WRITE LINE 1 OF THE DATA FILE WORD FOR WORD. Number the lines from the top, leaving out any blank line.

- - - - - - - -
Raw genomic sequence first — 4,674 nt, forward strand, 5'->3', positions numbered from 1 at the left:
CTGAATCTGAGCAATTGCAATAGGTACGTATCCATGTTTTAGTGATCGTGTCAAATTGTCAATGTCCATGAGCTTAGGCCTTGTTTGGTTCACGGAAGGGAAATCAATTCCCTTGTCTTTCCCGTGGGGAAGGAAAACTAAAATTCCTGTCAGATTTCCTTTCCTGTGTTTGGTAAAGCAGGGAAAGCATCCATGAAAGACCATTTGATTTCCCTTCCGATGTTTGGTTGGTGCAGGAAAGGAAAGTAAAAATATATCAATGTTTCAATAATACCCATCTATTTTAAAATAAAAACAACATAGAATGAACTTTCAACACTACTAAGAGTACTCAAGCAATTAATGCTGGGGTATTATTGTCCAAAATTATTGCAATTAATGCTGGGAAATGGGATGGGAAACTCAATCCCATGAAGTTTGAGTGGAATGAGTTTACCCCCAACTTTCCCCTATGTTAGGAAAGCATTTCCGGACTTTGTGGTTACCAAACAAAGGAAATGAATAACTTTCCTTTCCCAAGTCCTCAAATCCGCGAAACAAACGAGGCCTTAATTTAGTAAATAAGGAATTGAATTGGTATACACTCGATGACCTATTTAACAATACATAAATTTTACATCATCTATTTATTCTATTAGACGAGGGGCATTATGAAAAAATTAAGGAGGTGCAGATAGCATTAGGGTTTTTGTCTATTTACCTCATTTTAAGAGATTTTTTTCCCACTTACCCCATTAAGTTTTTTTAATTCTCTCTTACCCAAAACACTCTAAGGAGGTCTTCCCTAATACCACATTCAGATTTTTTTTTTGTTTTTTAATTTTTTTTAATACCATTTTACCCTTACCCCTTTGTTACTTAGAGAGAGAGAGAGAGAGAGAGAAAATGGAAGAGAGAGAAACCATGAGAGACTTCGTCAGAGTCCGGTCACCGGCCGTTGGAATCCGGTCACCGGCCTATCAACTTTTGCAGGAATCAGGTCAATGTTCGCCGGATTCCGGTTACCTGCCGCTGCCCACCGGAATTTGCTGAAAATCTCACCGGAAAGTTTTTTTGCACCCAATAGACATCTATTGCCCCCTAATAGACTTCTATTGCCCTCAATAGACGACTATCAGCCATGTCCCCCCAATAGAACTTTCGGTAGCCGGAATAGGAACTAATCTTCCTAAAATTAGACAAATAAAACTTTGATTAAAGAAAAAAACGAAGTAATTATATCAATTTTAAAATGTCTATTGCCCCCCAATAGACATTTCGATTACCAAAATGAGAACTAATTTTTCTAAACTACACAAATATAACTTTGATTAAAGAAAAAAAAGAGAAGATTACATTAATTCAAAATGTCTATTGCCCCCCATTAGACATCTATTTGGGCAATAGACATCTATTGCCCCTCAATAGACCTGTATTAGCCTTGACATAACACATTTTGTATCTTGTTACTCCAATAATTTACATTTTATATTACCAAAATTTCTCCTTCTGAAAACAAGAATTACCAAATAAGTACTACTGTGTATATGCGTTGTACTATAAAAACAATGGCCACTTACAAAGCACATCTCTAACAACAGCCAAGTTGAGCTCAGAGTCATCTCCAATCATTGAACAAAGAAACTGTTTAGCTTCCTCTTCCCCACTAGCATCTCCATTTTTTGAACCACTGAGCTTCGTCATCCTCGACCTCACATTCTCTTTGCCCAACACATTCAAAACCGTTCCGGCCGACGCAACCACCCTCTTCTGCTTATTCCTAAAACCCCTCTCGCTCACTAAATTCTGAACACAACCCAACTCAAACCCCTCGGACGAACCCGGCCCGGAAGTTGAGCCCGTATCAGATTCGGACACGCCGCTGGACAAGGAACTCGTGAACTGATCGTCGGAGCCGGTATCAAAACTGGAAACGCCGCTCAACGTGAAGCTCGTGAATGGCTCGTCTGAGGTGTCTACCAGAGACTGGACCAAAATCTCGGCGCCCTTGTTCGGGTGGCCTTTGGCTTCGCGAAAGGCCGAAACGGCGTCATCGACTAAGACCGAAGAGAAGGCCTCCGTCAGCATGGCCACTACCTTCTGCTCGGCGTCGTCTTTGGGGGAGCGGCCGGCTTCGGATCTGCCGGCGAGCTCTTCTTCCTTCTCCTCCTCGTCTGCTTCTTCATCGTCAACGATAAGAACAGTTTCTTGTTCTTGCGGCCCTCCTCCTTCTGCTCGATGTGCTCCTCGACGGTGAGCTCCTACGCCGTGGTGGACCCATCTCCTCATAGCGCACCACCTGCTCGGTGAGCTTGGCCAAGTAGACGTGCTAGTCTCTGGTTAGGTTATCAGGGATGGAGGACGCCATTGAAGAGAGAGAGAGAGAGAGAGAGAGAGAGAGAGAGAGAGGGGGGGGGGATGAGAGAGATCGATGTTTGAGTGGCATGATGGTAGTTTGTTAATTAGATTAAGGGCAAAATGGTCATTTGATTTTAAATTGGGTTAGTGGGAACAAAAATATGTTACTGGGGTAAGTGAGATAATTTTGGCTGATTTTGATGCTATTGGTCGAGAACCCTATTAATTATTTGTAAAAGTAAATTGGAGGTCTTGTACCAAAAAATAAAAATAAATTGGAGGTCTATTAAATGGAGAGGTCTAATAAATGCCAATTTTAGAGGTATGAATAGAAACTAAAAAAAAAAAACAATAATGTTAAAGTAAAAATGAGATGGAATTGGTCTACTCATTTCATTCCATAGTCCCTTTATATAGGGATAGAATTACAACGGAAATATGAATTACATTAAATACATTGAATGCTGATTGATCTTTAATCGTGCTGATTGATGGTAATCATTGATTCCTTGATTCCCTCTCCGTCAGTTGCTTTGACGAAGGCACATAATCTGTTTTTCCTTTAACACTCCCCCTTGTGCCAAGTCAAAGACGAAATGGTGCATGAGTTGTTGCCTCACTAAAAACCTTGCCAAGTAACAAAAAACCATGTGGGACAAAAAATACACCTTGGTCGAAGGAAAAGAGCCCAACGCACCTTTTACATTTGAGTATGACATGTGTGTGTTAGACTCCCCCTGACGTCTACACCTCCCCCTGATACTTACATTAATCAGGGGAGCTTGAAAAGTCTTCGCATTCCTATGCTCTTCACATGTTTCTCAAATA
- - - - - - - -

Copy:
Raw genomic sequence first — 4,674 nt, forward strand, 5'->3', positions numbered from 1 at the left: